Kendra jumped up when the countdown started. She was so excited that her cough seemed to stop for the first time in weeks. Maybe this really would be a great year. Everyone in Times Square turned towards the glittering crystal ball perched high above the crowds. Even Sasha could sense there was something going on and started wagging her tail, eyes darting between the three of us for some kind of cue. The cameras focused on the ball. We watched on the edge of our seats. It was that sense that some magical sheet of fortune would blanket the world when the countdown hit zero. We believed it not because it was logical, but because we needed it to be true.
I walk south down Broadway past the Winter Garden theater. I look up at the dilapidated sign, remembering how Paxton and I went on our first date there. It was around fifteen years ago when we went on that dinner and Broadway date our mutual friend set us up with. The play was Beetlejuice the Musical and Paxton told me, on our first date mind you, that she used to have the biggest crush on Beetlejuice when she was young. And even though it was our first date, I couldn’t not make fun of her for that one. “Beetlejuice? Really? That guy gives most kids nightmares.”
“No, I swear. I even told my mom I wanted to marry Beetlejuice one day. You get it, right? That sexy pale complexion. Baggy eyes. He’s irresistible.”
“If that’s your type, you’re going to love me,” I said. I’m smiling thinking about the date, but it quickly turns to heartache. I’m not only remembering my first, but my last days with her too.
Suddenly, a croaking moan rides the wintry wind down toward me. It almost chills my skin more than the weather does. I’m not alone.
The ball clicked and we only moved closer to the edge of our seats. I could feel the edge of the couch jabbing into my hamstrings. Sasha jumped down and let out an ear-piercing bark. “Good girl,” Paxton said. “You are so excited for the new year, aren’t you? Aren’t you?” Sasha wagged some more and Paxton stroked her floppy ears. The giant crystal ball on the TV whooshed and clicked as it began its lengthy descent from the half-minute marker.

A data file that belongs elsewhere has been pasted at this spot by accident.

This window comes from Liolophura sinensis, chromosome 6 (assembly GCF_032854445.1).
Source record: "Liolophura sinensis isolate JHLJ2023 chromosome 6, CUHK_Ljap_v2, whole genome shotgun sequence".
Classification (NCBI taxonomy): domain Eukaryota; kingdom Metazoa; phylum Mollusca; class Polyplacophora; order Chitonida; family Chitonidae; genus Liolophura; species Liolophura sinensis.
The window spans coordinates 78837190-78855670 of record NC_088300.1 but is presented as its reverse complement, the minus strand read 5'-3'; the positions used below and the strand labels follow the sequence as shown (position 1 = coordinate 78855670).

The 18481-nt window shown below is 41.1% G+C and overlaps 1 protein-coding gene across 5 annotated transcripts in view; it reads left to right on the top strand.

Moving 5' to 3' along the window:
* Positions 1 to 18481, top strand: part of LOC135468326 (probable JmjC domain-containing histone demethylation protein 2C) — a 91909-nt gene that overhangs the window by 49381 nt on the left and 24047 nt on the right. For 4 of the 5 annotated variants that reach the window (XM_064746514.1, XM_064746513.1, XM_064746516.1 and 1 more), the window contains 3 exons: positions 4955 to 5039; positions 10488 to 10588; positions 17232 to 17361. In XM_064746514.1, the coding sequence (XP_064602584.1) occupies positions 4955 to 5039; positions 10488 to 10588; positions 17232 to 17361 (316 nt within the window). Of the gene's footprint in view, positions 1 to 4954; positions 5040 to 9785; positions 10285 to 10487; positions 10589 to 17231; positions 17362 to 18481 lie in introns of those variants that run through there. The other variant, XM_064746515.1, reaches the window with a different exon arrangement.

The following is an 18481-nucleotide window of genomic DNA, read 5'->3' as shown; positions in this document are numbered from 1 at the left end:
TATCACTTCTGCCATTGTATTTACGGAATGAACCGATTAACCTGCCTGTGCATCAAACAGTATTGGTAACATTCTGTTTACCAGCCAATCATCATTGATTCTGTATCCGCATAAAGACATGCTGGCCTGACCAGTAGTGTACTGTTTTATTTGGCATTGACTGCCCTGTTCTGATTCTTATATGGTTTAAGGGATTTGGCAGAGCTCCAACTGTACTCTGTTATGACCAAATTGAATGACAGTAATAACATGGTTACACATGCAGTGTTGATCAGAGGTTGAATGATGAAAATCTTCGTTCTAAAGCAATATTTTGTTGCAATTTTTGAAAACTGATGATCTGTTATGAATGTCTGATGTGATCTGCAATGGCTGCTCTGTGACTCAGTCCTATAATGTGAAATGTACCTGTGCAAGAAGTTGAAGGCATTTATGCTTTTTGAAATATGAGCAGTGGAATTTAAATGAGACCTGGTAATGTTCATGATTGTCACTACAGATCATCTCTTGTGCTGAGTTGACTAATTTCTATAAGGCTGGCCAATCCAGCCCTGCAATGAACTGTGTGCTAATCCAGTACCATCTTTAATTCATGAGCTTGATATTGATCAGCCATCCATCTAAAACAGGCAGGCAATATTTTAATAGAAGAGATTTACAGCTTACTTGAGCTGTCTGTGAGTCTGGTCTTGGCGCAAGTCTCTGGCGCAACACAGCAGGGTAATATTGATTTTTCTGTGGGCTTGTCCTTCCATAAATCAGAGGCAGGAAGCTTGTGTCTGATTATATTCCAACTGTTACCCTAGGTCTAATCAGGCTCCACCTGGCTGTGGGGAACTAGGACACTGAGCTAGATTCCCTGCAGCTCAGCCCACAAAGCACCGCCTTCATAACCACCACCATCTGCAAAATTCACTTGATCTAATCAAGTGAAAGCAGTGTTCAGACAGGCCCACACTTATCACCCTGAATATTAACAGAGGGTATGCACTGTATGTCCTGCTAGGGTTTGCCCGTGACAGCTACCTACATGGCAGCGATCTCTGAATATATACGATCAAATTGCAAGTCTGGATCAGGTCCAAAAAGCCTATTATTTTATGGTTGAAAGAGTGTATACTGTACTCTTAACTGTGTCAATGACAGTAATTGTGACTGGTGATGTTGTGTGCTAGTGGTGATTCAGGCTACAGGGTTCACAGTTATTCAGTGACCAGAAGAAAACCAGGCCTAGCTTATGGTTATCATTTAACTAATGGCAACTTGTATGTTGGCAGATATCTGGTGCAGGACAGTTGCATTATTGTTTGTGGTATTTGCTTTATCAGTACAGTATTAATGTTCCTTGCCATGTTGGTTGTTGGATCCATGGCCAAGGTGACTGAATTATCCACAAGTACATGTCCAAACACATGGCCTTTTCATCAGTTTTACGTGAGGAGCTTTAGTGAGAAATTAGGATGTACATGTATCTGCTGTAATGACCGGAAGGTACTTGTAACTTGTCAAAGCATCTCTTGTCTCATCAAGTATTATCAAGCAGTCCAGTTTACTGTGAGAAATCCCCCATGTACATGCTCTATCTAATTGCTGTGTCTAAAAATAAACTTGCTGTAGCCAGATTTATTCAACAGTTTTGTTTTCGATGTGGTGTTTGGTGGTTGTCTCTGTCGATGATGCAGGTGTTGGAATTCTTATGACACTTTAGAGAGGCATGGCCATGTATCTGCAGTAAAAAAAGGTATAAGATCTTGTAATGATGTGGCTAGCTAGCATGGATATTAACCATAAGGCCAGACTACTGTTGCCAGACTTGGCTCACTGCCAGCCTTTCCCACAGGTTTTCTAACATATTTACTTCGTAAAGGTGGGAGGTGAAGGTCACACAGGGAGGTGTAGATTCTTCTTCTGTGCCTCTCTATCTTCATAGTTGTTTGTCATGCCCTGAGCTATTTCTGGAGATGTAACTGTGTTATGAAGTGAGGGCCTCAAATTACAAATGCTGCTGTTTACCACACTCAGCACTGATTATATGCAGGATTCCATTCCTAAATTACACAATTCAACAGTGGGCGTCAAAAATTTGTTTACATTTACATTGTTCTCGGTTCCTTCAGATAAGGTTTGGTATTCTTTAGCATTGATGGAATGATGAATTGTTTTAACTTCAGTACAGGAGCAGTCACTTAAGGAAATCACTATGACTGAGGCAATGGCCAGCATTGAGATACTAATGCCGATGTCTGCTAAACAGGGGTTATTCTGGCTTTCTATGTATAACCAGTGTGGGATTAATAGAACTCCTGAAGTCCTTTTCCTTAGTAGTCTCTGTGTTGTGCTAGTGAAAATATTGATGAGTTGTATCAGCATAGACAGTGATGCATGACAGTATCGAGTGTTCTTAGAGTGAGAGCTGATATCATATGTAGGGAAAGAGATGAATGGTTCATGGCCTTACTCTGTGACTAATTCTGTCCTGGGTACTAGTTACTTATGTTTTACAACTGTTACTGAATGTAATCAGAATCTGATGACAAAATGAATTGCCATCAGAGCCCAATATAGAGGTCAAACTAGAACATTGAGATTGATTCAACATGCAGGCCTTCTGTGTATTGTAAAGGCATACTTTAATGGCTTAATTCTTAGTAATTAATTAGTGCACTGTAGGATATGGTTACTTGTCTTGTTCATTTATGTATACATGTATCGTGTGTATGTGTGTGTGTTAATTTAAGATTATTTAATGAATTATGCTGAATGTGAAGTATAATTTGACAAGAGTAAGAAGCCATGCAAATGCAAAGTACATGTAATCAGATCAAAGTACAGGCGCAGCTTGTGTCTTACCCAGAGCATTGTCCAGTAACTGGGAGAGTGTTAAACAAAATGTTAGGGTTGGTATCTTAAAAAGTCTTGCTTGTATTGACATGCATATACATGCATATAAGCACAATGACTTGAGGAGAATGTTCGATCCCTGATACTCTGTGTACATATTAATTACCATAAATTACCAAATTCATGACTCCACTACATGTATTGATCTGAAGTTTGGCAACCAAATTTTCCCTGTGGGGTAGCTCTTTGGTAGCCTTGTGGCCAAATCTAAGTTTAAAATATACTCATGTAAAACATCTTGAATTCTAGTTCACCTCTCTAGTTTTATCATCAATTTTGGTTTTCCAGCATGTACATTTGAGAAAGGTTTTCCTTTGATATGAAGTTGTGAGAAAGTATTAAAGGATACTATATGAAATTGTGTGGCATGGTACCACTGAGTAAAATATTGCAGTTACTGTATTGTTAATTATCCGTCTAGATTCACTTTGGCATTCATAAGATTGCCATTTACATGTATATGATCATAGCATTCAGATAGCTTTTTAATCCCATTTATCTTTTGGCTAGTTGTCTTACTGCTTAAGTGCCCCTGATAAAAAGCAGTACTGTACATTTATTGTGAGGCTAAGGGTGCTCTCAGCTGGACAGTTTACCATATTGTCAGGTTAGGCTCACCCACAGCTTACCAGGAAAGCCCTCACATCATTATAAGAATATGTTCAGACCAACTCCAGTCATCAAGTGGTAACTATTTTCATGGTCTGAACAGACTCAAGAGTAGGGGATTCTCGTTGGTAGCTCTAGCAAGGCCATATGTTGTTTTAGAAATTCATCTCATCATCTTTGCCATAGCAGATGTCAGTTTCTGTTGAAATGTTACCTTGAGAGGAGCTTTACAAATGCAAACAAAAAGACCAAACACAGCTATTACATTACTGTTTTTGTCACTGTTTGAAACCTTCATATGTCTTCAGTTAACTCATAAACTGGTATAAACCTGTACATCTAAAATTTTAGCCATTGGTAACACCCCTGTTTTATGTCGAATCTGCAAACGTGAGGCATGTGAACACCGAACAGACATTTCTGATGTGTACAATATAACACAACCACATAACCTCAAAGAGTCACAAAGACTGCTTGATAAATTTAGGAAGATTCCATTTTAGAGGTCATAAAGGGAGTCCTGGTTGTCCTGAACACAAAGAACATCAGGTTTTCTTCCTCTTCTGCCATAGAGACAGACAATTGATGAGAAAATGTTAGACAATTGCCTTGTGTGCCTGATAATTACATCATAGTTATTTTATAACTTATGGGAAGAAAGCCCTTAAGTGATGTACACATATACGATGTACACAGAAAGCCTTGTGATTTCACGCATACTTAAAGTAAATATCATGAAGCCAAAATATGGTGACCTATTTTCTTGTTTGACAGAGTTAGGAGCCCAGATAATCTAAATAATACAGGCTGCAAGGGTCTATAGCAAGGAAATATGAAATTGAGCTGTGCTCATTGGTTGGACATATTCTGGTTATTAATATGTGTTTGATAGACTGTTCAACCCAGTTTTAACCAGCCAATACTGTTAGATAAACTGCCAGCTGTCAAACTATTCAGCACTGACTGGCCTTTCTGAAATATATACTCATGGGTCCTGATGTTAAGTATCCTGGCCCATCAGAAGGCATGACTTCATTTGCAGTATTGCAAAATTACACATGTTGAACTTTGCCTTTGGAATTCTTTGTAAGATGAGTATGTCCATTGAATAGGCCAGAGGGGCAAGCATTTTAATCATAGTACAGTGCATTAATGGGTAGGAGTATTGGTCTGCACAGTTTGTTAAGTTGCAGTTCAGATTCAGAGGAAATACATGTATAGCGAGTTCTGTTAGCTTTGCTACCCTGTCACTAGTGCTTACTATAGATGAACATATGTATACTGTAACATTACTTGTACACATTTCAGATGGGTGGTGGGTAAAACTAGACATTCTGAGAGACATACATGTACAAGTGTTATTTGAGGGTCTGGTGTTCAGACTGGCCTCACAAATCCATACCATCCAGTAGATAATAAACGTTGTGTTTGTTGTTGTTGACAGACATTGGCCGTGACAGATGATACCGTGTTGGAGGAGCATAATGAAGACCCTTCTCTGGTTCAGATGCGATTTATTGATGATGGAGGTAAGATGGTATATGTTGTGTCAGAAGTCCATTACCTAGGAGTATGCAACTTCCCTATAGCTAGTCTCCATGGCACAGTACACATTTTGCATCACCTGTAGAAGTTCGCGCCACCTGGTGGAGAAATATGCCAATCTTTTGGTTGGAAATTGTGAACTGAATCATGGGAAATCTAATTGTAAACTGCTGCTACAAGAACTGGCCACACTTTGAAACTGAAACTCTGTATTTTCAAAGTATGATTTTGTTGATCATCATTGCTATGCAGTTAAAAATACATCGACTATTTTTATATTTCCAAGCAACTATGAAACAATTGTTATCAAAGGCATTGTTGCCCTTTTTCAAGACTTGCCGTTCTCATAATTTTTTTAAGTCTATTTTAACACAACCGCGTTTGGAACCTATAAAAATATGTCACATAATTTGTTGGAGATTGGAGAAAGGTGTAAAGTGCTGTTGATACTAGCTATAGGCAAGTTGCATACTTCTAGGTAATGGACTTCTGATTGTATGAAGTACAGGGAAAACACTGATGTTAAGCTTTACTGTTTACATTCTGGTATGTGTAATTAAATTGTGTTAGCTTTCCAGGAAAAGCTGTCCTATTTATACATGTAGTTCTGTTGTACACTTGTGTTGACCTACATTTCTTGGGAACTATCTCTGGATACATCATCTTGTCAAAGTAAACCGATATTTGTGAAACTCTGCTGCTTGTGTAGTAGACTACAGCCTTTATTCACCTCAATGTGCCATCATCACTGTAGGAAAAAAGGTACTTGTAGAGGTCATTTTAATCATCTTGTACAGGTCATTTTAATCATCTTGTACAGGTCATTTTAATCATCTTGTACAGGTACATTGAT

The man on the TV narrating the countdown spoke. “Get ready. Grab someone you love. Grab someone you know. As we get ready to celebrate here in Times Square. Look at the clock. We are now at thirty seconds.” The ball sparkled and glowed and the crowds’ volume began to rise. A certain envy I’d never felt before for the Times Square spectators overtook me while I watched them sport their big 2022 glasses and shake their long blue and yellow balloons, screaming at a falling ball. My nose itched and tears welled behind my eyes. Good riddance, 2021, I thought. This year is going to be different. Much different.
I unsheathe my sixteen-inch serrated bowie knife, still stained with the blood of my last assailant. It’s the one my dad used to bring hunting with him back in Nebraska, but he hardly ever used it. I spent hours trying to wash the knife after its first kill, but the blood doesn’t really ever go away. I readjust the duffle bag so it’s secure behind my back, then wrap my gloved fingers tightly around the knife’s handle. The scream rings out again. The sound echoes off the skyscrapers and zips over the wind all at once. It’s impossible to tell where the screams are coming from. All I know is that the creature is getting closer.